Try buying something with a bar code at McDonalds… no optical scanners there, but all McDonalds have NFC in the credit card terminals. Bar codes can’t be used in that environment, and for unattended transactions a more or less constantly running optical scanner is a bad idea, it could also pose health hazards to kids trying to peek into the scanner. I have a NFC tag in a my wallet as a business card, anyone with a NFC phone just swipe their phone by my wallet and all the contact info is stored as a digital contact, and I never run out of business cards then. As for the security issue, handing your own phone over to another person to have bar codes scanned sounds tons worse to me versus me scanning my own phone and verifying with pin code, finger print or whichever security blanket you use on the NFC app like Google wallet that I use on Verizon. The reason all operators are trying to limit it is that they want to release their own payment system, meaning AT&T, verizon etc all believe NFC will be the tool to do it. a iphone without a passport that can be used to directly pay for things and replace a wallet is a retarded idea, and offer no advancement whatsoever over existing apps. Apple will have to do something bigger than that for usefulness. Although I am sure the brain dead masses will cheer anyway since they have not experienced anything better and lack the foresight to realize what could be better than whatever current implementation they have. Which is good for companies on the other hand as each new feature seem mindbogglingly smart then… (rather that blatantly missing previously).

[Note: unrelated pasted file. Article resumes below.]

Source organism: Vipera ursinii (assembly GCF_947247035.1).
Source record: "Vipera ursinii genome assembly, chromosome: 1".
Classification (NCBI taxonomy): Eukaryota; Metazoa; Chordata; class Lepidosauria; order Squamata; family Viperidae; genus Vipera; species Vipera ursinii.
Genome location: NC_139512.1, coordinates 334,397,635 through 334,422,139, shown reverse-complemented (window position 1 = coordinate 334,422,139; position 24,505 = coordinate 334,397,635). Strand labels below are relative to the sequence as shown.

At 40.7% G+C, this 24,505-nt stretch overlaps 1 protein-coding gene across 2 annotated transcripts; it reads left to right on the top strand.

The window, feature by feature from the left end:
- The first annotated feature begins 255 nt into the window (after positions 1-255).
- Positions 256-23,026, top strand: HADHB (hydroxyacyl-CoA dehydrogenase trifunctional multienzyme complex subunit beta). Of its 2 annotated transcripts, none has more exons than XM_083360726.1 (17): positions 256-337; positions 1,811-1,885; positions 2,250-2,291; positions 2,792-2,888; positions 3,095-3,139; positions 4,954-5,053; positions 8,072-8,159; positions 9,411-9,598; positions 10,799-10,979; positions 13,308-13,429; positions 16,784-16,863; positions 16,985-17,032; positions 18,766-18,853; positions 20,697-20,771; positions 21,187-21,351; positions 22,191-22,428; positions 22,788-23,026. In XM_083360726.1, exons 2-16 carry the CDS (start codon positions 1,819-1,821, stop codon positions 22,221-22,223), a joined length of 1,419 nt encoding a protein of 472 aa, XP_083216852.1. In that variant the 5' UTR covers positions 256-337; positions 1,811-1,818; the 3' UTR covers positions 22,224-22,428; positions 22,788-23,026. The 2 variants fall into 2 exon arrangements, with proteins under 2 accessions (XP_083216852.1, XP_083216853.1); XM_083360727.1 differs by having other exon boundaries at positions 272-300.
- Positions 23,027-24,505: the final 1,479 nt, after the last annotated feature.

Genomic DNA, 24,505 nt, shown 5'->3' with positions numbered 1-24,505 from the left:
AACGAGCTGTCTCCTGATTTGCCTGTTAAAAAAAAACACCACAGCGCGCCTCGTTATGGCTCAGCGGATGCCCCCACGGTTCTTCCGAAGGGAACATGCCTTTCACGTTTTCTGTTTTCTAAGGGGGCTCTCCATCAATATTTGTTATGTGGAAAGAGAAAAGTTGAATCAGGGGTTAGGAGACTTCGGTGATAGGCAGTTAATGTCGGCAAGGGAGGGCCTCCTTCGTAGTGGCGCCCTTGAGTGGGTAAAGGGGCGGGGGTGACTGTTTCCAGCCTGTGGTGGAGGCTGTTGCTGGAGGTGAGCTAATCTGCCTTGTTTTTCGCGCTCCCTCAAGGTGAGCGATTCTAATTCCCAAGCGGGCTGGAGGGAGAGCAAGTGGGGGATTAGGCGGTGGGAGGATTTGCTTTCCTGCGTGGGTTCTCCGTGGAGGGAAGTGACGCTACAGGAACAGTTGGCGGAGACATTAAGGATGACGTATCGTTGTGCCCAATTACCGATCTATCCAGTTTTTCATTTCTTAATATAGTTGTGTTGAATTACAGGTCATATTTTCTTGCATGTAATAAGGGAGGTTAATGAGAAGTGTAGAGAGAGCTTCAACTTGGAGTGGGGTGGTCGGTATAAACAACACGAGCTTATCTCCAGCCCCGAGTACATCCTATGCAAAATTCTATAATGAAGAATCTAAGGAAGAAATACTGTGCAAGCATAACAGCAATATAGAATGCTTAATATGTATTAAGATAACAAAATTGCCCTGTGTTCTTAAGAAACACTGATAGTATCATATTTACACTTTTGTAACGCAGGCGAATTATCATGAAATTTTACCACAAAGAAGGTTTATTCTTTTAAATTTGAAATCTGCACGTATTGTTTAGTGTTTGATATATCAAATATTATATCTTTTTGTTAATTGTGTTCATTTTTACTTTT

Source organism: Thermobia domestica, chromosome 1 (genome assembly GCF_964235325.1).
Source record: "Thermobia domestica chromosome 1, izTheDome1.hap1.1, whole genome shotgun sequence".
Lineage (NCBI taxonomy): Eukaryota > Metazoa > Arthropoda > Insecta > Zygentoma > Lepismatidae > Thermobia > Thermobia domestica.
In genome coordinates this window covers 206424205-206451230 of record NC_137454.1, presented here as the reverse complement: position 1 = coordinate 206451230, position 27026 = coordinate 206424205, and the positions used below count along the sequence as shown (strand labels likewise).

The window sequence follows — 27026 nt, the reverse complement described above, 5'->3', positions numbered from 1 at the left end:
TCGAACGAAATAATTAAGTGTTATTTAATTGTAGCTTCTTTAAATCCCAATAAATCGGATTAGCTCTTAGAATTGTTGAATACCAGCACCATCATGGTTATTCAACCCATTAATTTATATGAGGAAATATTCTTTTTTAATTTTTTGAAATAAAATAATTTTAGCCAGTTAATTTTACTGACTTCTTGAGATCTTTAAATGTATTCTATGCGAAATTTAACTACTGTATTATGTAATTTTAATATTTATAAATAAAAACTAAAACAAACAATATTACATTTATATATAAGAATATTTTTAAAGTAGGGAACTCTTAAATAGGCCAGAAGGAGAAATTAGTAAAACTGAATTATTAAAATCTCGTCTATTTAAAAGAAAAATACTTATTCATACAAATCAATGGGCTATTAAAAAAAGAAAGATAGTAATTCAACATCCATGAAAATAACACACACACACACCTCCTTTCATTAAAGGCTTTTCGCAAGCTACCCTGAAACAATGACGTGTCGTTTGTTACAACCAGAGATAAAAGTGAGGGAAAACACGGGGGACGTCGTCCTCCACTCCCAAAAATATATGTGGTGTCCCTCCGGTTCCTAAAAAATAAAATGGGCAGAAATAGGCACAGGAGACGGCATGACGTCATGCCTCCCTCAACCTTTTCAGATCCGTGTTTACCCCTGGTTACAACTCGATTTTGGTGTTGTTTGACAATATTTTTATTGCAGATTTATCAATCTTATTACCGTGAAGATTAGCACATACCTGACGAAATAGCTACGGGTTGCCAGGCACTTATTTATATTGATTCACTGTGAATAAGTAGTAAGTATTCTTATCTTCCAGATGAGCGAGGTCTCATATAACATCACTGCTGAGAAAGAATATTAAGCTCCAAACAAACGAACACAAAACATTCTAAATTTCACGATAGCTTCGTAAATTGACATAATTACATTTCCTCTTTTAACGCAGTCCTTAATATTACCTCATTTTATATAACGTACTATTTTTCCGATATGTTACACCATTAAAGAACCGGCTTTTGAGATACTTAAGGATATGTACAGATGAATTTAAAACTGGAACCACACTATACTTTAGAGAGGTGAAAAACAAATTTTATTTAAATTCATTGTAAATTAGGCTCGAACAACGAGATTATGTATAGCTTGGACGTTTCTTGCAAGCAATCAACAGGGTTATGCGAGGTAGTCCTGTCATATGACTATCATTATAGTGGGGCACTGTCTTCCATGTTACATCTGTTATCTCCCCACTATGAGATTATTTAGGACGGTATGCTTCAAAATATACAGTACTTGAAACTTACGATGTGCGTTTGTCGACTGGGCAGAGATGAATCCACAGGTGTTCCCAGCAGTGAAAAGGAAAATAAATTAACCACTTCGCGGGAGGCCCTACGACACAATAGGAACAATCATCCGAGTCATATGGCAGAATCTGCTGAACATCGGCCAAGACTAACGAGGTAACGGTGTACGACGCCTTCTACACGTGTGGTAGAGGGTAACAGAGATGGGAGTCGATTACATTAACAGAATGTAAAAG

• gjgustav

        Kids peeking into barcode readers? Why is that a health hazard? A barcode reader need not be a laser reader like at the supermarket. My iPhone’s camera can read QR codes. Are saying it’s dangerous to look into the lens of the iPhone camera?

        Who said you need to hand your phone over? Place it on the reader yourself. You are making up security issues. And as you said you have an NFC tag in your wallet and anyone with an NFC phone can swipe it. And any criminal can swipe their phone near your pocket and get NFC data from your wallet including NFC enabled credit cards.

        Oh yes, everyone who disagrees with you are brain dead masses because they can solve the problem with the technology they already have instead cramming yet another radio circuit into a phone.

        You have a funny definition of “better.” I’d rather have a system that I explicitly display and can see where it’s being scanned, rather than a system where the person in line behind me can scan my payment data too and I’m none the wiser.

  • http://twitter.com/kiggle kiggle